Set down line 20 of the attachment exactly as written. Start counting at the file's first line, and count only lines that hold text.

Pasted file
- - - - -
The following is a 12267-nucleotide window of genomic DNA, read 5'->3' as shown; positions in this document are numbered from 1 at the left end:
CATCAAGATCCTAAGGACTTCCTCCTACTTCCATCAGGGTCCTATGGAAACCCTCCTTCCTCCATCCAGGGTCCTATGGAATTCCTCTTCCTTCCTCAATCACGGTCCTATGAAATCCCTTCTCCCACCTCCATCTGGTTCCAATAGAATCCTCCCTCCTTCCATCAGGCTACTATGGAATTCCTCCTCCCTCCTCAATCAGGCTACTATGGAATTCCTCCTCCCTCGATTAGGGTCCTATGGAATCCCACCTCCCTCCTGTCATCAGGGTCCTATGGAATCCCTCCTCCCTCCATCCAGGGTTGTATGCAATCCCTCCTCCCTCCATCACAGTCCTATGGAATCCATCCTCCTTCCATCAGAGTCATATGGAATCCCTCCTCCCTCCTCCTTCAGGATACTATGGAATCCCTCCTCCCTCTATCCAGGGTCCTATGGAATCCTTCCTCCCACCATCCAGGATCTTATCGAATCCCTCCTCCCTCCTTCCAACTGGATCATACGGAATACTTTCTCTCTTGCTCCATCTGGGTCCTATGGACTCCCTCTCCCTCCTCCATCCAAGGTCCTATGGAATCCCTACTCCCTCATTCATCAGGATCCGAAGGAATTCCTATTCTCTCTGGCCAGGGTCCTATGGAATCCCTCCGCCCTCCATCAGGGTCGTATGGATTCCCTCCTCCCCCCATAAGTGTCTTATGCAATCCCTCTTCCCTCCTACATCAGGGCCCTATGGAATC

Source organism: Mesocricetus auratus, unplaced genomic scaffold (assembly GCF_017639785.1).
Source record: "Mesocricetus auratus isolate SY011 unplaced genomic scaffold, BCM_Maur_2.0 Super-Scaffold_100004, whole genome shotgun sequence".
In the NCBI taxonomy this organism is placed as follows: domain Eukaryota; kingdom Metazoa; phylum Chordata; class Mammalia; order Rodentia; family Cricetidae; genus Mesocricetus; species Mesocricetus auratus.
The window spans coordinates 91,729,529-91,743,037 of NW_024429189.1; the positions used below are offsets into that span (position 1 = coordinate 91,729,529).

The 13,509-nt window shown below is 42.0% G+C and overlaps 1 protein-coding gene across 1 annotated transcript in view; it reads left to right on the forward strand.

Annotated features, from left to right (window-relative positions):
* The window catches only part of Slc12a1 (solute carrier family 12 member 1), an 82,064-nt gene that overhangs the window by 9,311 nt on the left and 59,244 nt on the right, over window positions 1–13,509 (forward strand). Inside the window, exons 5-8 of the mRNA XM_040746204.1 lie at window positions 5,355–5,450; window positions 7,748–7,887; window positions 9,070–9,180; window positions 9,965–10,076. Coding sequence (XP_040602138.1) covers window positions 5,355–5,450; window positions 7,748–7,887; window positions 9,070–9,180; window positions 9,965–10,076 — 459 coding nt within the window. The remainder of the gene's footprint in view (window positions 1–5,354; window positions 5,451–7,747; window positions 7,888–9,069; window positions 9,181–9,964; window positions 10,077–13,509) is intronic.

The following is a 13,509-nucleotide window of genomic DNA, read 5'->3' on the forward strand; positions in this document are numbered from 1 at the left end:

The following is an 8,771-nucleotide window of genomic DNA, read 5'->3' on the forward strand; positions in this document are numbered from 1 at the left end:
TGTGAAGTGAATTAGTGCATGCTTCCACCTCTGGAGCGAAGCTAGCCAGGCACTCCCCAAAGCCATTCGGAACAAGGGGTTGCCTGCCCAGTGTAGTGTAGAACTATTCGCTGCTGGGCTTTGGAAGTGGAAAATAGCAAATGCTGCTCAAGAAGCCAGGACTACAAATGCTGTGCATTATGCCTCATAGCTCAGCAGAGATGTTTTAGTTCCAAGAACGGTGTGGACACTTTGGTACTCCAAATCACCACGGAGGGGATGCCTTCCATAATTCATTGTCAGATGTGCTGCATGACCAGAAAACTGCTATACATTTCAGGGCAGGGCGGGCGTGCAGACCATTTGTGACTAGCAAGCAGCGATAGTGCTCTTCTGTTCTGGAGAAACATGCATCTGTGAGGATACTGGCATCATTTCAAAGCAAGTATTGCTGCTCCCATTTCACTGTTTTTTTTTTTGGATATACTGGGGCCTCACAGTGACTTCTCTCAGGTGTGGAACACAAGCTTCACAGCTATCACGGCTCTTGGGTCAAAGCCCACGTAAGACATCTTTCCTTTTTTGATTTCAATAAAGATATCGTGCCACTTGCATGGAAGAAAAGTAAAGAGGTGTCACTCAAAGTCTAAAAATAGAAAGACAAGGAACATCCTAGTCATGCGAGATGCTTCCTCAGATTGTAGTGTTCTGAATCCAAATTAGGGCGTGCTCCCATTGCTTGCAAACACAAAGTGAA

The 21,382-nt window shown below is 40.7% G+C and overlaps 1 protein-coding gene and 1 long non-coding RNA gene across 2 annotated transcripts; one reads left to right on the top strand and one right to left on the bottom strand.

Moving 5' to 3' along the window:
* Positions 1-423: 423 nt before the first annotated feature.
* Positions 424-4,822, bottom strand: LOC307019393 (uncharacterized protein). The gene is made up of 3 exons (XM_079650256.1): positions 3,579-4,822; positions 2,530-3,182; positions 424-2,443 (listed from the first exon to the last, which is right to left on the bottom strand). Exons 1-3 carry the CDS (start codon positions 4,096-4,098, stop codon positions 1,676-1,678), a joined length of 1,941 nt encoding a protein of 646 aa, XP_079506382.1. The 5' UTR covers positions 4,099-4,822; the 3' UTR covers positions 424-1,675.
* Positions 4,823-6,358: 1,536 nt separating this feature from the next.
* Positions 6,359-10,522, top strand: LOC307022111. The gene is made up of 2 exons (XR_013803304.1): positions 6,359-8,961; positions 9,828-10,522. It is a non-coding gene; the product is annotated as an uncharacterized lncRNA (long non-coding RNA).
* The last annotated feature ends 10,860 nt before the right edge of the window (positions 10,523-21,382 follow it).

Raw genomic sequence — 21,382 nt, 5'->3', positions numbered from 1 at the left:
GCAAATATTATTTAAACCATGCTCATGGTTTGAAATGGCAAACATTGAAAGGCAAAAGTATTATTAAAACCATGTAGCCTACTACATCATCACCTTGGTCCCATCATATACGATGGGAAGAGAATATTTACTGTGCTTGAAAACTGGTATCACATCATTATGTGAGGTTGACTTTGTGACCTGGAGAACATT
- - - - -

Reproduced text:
Raw genomic sequence — 21,382 nt, 5'->3', positions numbered from 1 at the left: